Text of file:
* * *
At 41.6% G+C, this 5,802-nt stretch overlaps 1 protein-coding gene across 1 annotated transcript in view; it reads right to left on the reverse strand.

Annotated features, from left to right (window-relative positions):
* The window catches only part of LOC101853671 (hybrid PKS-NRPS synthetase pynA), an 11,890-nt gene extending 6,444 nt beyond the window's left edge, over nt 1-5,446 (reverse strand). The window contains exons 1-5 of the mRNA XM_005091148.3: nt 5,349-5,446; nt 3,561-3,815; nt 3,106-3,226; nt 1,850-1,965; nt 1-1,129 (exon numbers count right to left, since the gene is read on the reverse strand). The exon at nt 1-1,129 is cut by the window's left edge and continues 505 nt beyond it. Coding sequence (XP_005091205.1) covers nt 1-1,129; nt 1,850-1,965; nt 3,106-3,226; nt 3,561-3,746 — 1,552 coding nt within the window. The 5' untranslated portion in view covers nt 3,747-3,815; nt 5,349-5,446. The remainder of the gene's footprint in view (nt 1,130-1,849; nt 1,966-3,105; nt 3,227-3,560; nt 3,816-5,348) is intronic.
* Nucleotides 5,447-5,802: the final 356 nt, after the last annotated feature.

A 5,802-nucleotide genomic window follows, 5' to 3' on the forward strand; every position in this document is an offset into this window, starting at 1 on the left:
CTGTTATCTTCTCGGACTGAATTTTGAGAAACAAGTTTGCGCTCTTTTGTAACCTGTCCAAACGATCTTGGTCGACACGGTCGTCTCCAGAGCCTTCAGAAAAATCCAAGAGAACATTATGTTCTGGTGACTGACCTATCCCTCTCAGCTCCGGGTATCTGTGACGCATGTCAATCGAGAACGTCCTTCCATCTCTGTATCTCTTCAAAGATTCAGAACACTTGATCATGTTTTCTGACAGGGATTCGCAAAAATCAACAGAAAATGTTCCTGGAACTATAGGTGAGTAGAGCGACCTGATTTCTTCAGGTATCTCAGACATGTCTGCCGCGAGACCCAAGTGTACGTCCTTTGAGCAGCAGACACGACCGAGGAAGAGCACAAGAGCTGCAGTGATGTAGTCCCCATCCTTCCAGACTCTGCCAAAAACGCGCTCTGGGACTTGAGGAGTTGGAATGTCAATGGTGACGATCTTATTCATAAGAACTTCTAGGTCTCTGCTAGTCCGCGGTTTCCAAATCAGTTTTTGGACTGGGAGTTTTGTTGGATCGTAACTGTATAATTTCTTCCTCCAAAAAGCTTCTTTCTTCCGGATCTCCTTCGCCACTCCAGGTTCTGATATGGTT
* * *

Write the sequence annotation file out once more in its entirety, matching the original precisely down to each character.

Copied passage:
At 41.6% G+C, this 5,802-nt stretch overlaps 1 protein-coding gene across 1 annotated transcript in view; it reads right to left on the reverse strand.

Annotated features, from left to right (window-relative positions):
* The window catches only part of LOC101853671 (hybrid PKS-NRPS synthetase pynA), an 11,890-nt gene extending 6,444 nt beyond the window's left edge, over nt 1-5,446 (reverse strand). The window contains exons 1-5 of the mRNA XM_005091148.3: nt 5,349-5,446; nt 3,561-3,815; nt 3,106-3,226; nt 1,850-1,965; nt 1-1,129 (exon numbers count right to left, since the gene is read on the reverse strand). The exon at nt 1-1,129 is cut by the window's left edge and continues 505 nt beyond it. Coding sequence (XP_005091205.1) covers nt 1-1,129; nt 1,850-1,965; nt 3,106-3,226; nt 3,561-3,746 — 1,552 coding nt within the window. The 5' untranslated portion in view covers nt 3,747-3,815; nt 5,349-5,446. The remainder of the gene's footprint in view (nt 1,130-1,849; nt 1,966-3,105; nt 3,227-3,560; nt 3,816-5,348) is intronic.
* Nucleotides 5,447-5,802: the final 356 nt, after the last annotated feature.

A 5,802-nucleotide genomic window follows, 5' to 3' on the forward strand; every position in this document is an offset into this window, starting at 1 on the left:
CTGTTATCTTCTCGGACTGAATTTTGAGAAACAAGTTTGCGCTCTTTTGTAACCTGTCCAAACGATCTTGGTCGACACGGTCGTCTCCAGAGCCTTCAGAAAAATCCAAGAGAACATTATGTTCTGGTGACTGACCTATCCCTCTCAGCTCCGGGTATCTGTGACGCATGTCAATCGAGAACGTCCTTCCATCTCTGTATCTCTTCAAAGATTCAGAACACTTGATCATGTTTTCTGACAGGGATTCGCAAAAATCAACAGAAAATGTTCCTGGAACTATAGGTGAGTAGAGCGACCTGATTTCTTCAGGTATCTCAGACATGTCTGCCGCGAGACCCAAGTGTACGTCCTTTGAGCAGCAGACACGACCGAGGAAGAGCACAAGAGCTGCAGTGATGTAGTCCCCATCCTTCCAGACTCTGCCAAAAACGCGCTCTGGGACTTGAGGAGTTGGAATGTCAATGGTGACGATCTTATTCATAAGAACTTCTAGGTCTCTGCTAGTCCGCGGTTTCCAAATCAGTTTTTGGACTGGGAGTTTTGTTGGATCGTAACTGTATAATTTCTTCCTCCAAAAAGCTTCTTTCTTCCGGATCTCCTTCGCCACTCCAGGTTCTGATATGGTT